Joel Clow gets court-appointed lawyer to help with manslaughter sentence appeal
Clow is serving a 12-year sentence for manslaughter in death of Traci Lynch
A P.E.I. court has appointed a lawyer to help Joel Lawrence Clow appeal his sentence for manslaughter in his girlfriend's death.
Clow killed Traci Lynch in 2015 and was convicted of second-degree murder in 2017, but the conviction was overturned on appeal in 2019 and a new trial was ordered.
However, before a second trial could begin, Clow pleaded guilty to manslaughter and agreed to a joint recommendation by his lawyer and the Crown for a 12-year sentence.
In August 2019, Clow filed an appeal, arguing that he was misled into thinking the time he'd already spent in custody — 3.9 years — would be taken off the 12-year sentence.
Lynch died in Pleasant Grove in 2015 from blunt force injury and strangulation.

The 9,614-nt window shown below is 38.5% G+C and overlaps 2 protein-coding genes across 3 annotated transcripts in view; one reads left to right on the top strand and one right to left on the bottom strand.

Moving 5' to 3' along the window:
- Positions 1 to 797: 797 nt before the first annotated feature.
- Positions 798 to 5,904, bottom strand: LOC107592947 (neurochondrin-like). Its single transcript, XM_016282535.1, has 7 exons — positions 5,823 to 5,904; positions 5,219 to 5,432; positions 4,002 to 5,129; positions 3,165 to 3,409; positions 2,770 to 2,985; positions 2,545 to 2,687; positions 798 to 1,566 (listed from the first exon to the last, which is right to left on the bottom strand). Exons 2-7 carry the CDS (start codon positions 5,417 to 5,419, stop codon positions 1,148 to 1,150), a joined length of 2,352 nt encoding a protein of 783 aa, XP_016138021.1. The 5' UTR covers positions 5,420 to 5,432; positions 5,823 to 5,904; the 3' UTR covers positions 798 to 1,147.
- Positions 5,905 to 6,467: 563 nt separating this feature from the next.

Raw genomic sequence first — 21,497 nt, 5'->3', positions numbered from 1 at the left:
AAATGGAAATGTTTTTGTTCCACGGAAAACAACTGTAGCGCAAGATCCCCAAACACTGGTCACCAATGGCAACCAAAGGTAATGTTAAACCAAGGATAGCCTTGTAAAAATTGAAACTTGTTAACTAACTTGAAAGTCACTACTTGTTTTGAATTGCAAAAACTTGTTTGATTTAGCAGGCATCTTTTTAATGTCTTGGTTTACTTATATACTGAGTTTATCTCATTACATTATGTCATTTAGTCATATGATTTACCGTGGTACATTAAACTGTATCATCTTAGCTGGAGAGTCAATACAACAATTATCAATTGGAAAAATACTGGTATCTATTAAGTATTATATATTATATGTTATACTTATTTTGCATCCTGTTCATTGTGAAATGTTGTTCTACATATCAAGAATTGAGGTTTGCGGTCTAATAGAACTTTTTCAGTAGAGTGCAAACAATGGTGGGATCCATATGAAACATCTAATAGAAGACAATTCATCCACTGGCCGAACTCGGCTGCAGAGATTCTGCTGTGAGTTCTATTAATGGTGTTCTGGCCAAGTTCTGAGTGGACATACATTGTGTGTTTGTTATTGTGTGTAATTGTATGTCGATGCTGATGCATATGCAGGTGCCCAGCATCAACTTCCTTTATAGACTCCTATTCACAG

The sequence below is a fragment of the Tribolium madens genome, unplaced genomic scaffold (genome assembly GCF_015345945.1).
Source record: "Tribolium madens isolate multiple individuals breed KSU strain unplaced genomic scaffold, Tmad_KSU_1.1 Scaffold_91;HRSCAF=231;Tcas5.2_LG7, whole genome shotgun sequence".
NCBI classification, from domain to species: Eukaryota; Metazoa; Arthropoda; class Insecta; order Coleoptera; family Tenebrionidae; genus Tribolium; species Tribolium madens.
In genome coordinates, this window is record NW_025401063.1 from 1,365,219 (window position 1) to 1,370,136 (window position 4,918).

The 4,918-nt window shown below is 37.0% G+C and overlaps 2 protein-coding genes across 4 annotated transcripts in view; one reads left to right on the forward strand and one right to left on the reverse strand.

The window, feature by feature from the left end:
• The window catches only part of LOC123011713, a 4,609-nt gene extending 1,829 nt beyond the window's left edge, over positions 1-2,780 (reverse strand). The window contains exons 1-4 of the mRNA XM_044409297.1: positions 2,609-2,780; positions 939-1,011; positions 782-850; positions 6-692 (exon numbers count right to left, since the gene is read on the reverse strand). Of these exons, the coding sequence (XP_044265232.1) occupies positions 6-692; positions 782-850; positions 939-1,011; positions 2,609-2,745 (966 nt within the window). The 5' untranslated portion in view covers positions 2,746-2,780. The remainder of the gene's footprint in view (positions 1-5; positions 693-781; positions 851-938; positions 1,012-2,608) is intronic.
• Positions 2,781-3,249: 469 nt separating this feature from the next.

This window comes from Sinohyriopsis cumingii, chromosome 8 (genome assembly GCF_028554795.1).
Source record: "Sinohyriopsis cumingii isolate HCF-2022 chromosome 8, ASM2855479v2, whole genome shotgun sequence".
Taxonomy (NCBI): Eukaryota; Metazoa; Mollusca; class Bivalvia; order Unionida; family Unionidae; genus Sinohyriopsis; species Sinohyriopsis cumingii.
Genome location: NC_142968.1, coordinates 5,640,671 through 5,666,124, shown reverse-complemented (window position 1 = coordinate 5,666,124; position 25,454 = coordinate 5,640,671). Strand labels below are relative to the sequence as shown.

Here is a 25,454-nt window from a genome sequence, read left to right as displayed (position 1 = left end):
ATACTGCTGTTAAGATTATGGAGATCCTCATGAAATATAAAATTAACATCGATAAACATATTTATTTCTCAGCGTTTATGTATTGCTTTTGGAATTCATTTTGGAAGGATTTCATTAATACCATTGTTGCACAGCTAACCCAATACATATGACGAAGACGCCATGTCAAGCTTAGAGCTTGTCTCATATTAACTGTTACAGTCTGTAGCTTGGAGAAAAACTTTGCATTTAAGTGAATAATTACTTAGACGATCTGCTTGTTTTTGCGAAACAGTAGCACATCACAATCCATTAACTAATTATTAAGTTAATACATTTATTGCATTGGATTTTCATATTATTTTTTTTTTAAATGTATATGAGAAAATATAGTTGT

Clow admitted that his actions caused Lynch's death, but said he was too impaired by drugs and alcohol to understand what he was doing.
At a hearing on May 10 of this year, the P.E.I. Court of Appeal was told that Clow, now 52, does not have any assets and cannot afford a lawyer.
These issues are beyond the capability of Clow to understand- Justice John Mitchell
In a written decision Wednesday, Justice John Mitchell said the question for the court is not whether Clow's appeal will succeed, but whether it's arguable — and in his opinion, it is.
Mitchell noted that Clow dropped out of school in Grade 7 and had informed the court he was assessed in jail at a Grade 3 or 4 level.
"There is absolutely no doubt in my mind that these issues are beyond the capability of Clow to understand and properly advance," Mitchell said of the legal principles involved in such a sentence appeal.
"There is no doubt in my mind that Clow needs legal assistance to pursue his appeal."
Mitchell appointed Chris Montigny as counsel for Clow, who has so far represented himself in his appeal.
No date for the appeal has been set.
The Crown and the Attorney General have both said that Clow's appeal has no merit, and that Clow understood what he was agreeing to.